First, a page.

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'People thrown everywhere': Police say suspect in S.C. cemetery crash wanted revenge

COLUMBIA, S.C. - James Kester was so angry at the South Carolina Department of Mental Health for its alleged treatment of his daughter that he plowed his Cadillac sedan into the graveside service of a formal mental health employee as a form of revenge, a police investigator said Thursday.

Judge Overture Walker set a $5 million bond for Kester, 64, who is facing 12 counts of attempted murder. He is accused of driving through a graveside service at Greenlawn Memorial Park off Leesburg Road in Columbia on Wednesday around 1:30 p.m.

During the bond hearing Thursday, a Columbia police investigator said Kester crashed his vehicle into the service as a form of protest against the S.C. Department of Mental Health, which he said had mistreated his daughter. The woman being laid to rest, Margaret Livingston, worked at the agency.

Investigator William Hilton said in court that Kester showed up at the burial and asked family members in attendance if the service was for Livingston. When a family member said yes, Kester got back in his car and drove through the seating area.

Tammy Altman, Livingston's cousin, said Kester's question seemed strange because he referred to her cousin as Margaret Livingston, whom most people knew as Peg or Peggy.

"He gunned it," Altman said during a bond Thursday hearing for Kester. "After that, it was mass chaos. There were just people thrown everywhere. There were people bleeding everywhere."

One family friend was carried 100 feet from the site on the hood of Kester's Cadillac sedan, Altman said. He had two broken legs.

Six people were still in the hospital and expected to undergo surgery Thursday, Altman said. One of them was in the ICU with a head injury.

Family members said the service for Livingston had just concluded, and that 30 to 40 people were still mingling in the area when the attack unfolded.

The ages of those who were injured range between 11 and 78 years old, police officials have said.

Kester had a vendetta against Livingston's former employer, the Department of Mental Health, which had treated his daughter, Columbia police investigator William Hilton said in court, only after the judge instructed him to divulge Kester's motive.

"He had an opportunity to exact revenge against the S.C. Department of Mental Health," Hilton said, adding that Kester did not personally know Livingston or her family. But her affiliation with the agency was made public in her obituary, which stated she retired after more than 30 years as an administrative assistant at the agency.

"The Department of Mental Health wouldn't let me see my daughter for 600 days," Kester said in court. "I said, 'Well, I need to see her.'"

Kester's father is buried in Greenlawn Memorial Park, according to an obituary published in The State newspaper in August 2002 after the death of Grier Kester Jr. The suspect's daughter, Joy Elizabeth Kester, also is buried in Greenlawn, according to an obituary published in The State newspaper in July 2016.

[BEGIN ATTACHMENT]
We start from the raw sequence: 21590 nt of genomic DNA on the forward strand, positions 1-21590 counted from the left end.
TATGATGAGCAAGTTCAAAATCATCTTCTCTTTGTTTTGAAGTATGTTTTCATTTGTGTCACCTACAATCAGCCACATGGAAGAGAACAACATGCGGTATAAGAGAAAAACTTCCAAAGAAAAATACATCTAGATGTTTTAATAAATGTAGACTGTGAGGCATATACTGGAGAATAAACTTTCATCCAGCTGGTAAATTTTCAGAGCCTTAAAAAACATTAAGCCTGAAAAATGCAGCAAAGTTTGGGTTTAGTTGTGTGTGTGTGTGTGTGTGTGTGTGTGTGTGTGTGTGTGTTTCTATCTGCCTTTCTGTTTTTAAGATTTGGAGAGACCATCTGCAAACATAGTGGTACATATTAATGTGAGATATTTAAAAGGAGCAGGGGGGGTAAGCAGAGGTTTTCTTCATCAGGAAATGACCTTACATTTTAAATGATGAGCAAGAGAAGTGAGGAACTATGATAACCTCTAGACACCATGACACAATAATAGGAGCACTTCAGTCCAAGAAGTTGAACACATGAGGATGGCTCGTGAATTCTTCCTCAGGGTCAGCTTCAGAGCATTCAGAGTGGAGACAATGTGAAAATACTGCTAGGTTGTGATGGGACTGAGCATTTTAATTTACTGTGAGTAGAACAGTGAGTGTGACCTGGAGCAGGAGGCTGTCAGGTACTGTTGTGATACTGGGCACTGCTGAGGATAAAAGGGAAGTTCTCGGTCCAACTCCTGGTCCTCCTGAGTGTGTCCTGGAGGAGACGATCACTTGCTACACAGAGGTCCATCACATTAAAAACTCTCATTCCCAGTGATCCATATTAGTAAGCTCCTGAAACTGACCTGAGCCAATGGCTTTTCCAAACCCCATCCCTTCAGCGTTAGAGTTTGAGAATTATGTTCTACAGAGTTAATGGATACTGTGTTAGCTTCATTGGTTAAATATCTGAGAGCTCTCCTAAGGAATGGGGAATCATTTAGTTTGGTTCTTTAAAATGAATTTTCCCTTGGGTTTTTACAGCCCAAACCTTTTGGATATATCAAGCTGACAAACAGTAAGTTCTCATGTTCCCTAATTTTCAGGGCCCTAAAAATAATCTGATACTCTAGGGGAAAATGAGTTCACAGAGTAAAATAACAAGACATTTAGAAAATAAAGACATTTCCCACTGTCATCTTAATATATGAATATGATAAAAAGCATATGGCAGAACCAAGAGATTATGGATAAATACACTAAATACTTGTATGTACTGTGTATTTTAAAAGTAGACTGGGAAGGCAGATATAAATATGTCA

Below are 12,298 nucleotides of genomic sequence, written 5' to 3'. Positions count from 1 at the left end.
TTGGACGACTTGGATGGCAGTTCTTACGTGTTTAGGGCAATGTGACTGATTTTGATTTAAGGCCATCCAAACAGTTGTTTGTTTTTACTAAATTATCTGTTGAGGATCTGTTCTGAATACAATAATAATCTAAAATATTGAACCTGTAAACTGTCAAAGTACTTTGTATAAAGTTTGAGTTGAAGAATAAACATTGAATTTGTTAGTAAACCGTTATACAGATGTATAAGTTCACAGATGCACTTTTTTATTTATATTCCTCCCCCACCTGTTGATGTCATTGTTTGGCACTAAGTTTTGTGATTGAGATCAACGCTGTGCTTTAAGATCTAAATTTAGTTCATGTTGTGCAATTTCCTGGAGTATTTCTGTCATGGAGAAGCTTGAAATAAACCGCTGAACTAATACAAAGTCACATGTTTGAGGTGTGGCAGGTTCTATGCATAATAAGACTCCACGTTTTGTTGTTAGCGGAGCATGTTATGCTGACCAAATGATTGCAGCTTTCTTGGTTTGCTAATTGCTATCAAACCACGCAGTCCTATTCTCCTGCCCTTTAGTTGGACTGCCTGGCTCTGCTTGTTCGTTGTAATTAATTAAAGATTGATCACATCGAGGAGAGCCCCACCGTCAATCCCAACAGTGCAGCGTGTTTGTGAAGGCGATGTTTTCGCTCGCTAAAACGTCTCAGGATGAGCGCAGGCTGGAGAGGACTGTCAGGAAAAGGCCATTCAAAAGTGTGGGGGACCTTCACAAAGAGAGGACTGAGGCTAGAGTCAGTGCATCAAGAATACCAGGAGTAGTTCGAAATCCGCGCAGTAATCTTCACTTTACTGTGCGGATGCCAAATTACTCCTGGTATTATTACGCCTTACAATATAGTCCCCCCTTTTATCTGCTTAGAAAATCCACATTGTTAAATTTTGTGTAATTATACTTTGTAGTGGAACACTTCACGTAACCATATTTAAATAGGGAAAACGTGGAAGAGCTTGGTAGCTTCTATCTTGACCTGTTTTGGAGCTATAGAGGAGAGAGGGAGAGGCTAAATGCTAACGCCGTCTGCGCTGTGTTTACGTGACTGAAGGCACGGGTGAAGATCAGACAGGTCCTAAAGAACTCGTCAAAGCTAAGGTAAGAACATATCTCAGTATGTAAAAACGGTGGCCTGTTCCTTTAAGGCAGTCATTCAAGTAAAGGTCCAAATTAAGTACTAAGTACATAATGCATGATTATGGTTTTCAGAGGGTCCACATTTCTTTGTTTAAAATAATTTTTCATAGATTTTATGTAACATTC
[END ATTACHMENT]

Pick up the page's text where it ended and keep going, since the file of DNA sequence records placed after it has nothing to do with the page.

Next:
Joy Kester died at the burn unit in Augusta, Ga., from injuries suffered in a house fire in Richland County on July 5, 2016, according to Richland County Coroner Gary Watts. Her death was ruled an accident.

That fire happened at a home in the Rosewood area, according to Capt. Brick Lewis of the Columbia Fire Department. An electrical issue was determined to be the cause of the blaze.

Livingston was well liked at the Department of Mental Health, where she worked from 1976 to 2011 as an administrative assistant, mostly in the inpatient services division, according to Deputy Director Mark Binkley.

"She had a special love for people struggling with a serious mental illness," said Delores Monteith, Livingston's former supervisor. "She also loved to dance and to feed all the neighborhood cats."

The obituary for Livingston, who died of cancer, asked that memorials be made to the American Cancer Society or an animal shelter. Altman said her cousin took many cats into her home and "was definitely a cat person."

"That's an understatement," another family member chimed in while Altman spoke with reporters Thursday morning.

Several current and former Department of Mental Health employees had attended Livingston's funeral, said Binkley, who added that none of them appeared to be among the injured.

Binkley could not comment on Kester's allegations about the agency, citing state and federal privacy laws.

Kester was arrested in 1972 by the Columbia Police Department on rape charges, according to State Law Enforcement Division records. The records do not reflect how that charge was resolved.

In 1990, Kester was arrested several times by Columbia police on charges of trespassing, disorderly conduct and disturbing a school, and served about a month in jail, according to SLED. He was charged in 1992 by the Richland County Sheriff's Department with unlawful use of the telephone, but charges were dropped.

Those were the last charges until this week, when he was slammed with 12 charges of attempted murder. Kester faces up to 30 years in prison for each attempted murder charge.

The Greenlawn cemetery was the scene of another crime earlier this month, when a man vandalized nearly 200 graves during the Fourth of July weekend, many of them around the same area of the park in which Wednesday's collision happened.

Teddy Kulmala / The State (Columbia, S.C.)

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